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Sally Furrer: Ready To Launch




A step-by-step guide to introducing a new bridal line.

This article originally appeared in the September 2015 edition of INSTORE.

How you introduce a new line can have a huge impact on its success. Putting the jewelry in the case and hoping for the best is not a sound strategy. The first thing to understand is that it is every bit as important to launch it to your staff as it is to your clients. The goal is to excite and educate them about the features and benefits of the line.


Launch to your staff

Schedule the launch outside store hours. I like doing a breakfast meeting to make sure the store is set up before the meeting starts.

All sales staff are required to attend, but invite bench jewelers and other staff as well

Have the new styles set up in a display on a table, but keep it covered it until you unveil it at the end of the training

See if the vendor can send a sales rep or the designer to attend.

Train on product knowledge so that the sales associates have all the answers. This means:


1. Metal purity and alloys used
2. Other metals available
3. Diamond quality, and qualities available
4. Finger-size range available
5. Any unique manufacturing techniques? Is it handmade?
6. CAD or design capabilities?
7. Country of manufacture — “USA” is a nice selling point
8. Lead times for special orders and custom (remember, under promise and over deliver)

At the end, if the vendor attends, show the whole line so staff sees what’s available.

Marketing and Visual

Share your marketing plan for the launch, including:

1. Vendor support — they want you to be successful as well!
2. Some designers will be able to provide a little “swag” bag with pens, coffee cups, or even T-shirts for the staff, and/or for your clients
3. The vendor may co-op the cost of the client invites, or have the creative already done

staff Incentives

Launch with an exciting sales contest for the staff for the first month. This could include:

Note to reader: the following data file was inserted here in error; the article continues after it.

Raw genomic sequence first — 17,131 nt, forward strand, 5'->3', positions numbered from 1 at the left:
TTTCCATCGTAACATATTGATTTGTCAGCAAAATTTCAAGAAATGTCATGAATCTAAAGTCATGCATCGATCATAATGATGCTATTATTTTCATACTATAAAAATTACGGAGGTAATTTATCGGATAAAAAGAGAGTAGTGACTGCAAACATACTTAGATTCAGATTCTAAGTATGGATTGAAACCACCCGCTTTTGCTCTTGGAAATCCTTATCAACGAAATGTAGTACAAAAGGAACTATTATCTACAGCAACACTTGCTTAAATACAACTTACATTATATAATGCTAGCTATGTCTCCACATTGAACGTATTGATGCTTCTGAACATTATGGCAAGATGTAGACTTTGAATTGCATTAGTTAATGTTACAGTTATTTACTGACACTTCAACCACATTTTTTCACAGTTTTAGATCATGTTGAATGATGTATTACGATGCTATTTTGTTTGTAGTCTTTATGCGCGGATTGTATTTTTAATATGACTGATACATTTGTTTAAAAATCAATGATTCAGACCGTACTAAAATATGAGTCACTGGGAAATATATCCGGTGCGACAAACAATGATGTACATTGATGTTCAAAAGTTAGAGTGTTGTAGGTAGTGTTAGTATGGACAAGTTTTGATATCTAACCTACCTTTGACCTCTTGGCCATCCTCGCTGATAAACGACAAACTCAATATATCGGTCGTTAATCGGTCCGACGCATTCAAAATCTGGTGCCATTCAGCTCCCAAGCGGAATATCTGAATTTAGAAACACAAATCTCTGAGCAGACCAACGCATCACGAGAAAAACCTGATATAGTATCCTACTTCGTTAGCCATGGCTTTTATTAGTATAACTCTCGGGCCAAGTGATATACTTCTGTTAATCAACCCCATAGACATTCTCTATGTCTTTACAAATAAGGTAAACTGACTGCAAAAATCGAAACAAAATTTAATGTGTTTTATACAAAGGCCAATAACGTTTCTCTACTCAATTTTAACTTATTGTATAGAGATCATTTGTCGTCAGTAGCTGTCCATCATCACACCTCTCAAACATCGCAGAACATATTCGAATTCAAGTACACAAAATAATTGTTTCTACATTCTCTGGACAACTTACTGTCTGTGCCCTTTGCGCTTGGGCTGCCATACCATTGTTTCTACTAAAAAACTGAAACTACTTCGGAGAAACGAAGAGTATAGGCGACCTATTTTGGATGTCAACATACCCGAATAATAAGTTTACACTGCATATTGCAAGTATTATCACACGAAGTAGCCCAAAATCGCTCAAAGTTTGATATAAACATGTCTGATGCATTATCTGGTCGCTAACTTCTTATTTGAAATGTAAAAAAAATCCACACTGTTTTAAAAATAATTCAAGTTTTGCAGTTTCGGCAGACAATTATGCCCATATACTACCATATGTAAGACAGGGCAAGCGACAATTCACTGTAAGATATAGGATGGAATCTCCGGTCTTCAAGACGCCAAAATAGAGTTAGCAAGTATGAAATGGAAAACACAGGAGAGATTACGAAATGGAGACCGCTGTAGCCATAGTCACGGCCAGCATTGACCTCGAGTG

1. Wish list contest for the launch event to clients
2. Prizes can be a trip, jewelry, etc. Again, vendors will frequently support the contest
3. Staff purchase plan

Coach on story telling

Talk about the designer’s bio, design philosophy, and inspiration

1. What makes the line different?
2. How to get the customers excited about this line
3. Don’t forget to role play — practice with each other and not on the clients

Launch to your clients

It’s critical to have staff on board. Then do this:

1. Schedule an event about a week after the staff launch
2. Again, see if the designer or sales rep can attend with the full line
3. Store/window signage one month before the event
4. Send out invitations about three weeks before the event
5. Hold a VIP Night for your best clients, and then for your other clients the next night
6. Have a catering theme that ties into the line — if it is a Brazilian line, have mojitos and tapas. If you can tie in the music, all the better
7. Have a “swag” bag for the clients — enclose a gift card for “dollars off next purchase”
8. Plan your digital strategy: website, FB, Pinterest, etc
9. Start your phone campaign two weeks before, and confirm appointments 48 hours before.
10. And don’t forget your wish lists — this is the perfect opportunity to get them in the hands of customers.

Sally Furrer is a merchandising specialist and business mentor at The Edge Retail Academy and can be reached at [email protected].



Celebrate Your Retirement with Wilkerson

For nearly three decades, Suzanne and Tom Arnold ran a successful business at Facets Fine Jewelry in Arlington, Va. But the time came when the Arnolds wanted to do some of the things you put off while you’ve got a business to run. “We decided it was time to retire,” says Suzanne, who claims the couple knew how to open a store, how to run a store but “didn’t know how to close a store.” So, they hired Wilkerson to do it for them. When she called, Suzanne says Wilkerson offered every option for the sale she could have hoped for. Better still, “the sale exceeded our financial goals like crazy,” she says. And customers came, not only to take advantage of the going-out-of-business buys and mark-downs, but to wish a bon voyage to the beloved proprietors of a neighborhood institution. “People were celebrating our retirement, and that was so special,” says says.

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